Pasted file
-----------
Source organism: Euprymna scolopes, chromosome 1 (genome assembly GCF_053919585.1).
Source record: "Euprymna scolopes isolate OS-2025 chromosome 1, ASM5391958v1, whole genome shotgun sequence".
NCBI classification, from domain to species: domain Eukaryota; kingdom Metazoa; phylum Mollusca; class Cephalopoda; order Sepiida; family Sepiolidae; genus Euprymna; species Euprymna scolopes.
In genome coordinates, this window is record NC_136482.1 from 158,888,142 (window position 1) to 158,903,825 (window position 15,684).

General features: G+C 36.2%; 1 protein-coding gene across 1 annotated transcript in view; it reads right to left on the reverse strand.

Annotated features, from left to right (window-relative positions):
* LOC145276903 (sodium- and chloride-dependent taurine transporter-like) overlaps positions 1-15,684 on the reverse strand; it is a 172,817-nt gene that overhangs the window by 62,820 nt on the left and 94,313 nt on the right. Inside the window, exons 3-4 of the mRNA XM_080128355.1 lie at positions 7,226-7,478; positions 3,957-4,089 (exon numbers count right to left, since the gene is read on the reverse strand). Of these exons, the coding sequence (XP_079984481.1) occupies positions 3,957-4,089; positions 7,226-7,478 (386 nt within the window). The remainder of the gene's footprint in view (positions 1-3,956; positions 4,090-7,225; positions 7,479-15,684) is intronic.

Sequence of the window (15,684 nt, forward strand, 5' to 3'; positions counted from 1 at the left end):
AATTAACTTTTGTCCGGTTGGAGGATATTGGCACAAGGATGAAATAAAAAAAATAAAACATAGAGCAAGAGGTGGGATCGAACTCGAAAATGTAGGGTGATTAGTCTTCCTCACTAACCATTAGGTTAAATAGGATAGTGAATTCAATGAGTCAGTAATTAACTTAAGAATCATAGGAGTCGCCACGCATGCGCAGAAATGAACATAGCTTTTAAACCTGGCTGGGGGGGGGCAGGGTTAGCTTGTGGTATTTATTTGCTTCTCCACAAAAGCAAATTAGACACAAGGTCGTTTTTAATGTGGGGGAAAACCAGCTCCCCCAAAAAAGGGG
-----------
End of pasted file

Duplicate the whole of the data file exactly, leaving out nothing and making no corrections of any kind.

Source organism: Euprymna scolopes, chromosome 1 (genome assembly GCF_053919585.1).
Source record: "Euprymna scolopes isolate OS-2025 chromosome 1, ASM5391958v1, whole genome shotgun sequence".
NCBI classification, from domain to species: domain Eukaryota; kingdom Metazoa; phylum Mollusca; class Cephalopoda; order Sepiida; family Sepiolidae; genus Euprymna; species Euprymna scolopes.
In genome coordinates, this window is record NC_136482.1 from 158,888,142 (window position 1) to 158,903,825 (window position 15,684).

General features: G+C 36.2%; 1 protein-coding gene across 1 annotated transcript in view; it reads right to left on the reverse strand.

Annotated features, from left to right (window-relative positions):
* LOC145276903 (sodium- and chloride-dependent taurine transporter-like) overlaps positions 1-15,684 on the reverse strand; it is a 172,817-nt gene that overhangs the window by 62,820 nt on the left and 94,313 nt on the right. Inside the window, exons 3-4 of the mRNA XM_080128355.1 lie at positions 7,226-7,478; positions 3,957-4,089 (exon numbers count right to left, since the gene is read on the reverse strand). Of these exons, the coding sequence (XP_079984481.1) occupies positions 3,957-4,089; positions 7,226-7,478 (386 nt within the window). The remainder of the gene's footprint in view (positions 1-3,956; positions 4,090-7,225; positions 7,479-15,684) is intronic.

Sequence of the window (15,684 nt, forward strand, 5' to 3'; positions counted from 1 at the left end):
AATTAACTTTTGTCCGGTTGGAGGATATTGGCACAAGGATGAAATAAAAAAAATAAAACATAGAGCAAGAGGTGGGATCGAACTCGAAAATGTAGGGTGATTAGTCTTCCTCACTAACCATTAGGTTAAATAGGATAGTGAATTCAATGAGTCAGTAATTAACTTAAGAATCATAGGAGTCGCCACGCATGCGCAGAAATGAACATAGCTTTTAAACCTGGCTGGGGGGGGGCAGGGTTAGCTTGTGGTATTTATTTGCTTCTCCACAAAAGCAAATTAGACACAAGGTCGTTTTTAATGTGGGGGAAAACCAGCTCCCCCAAAAAAGGGG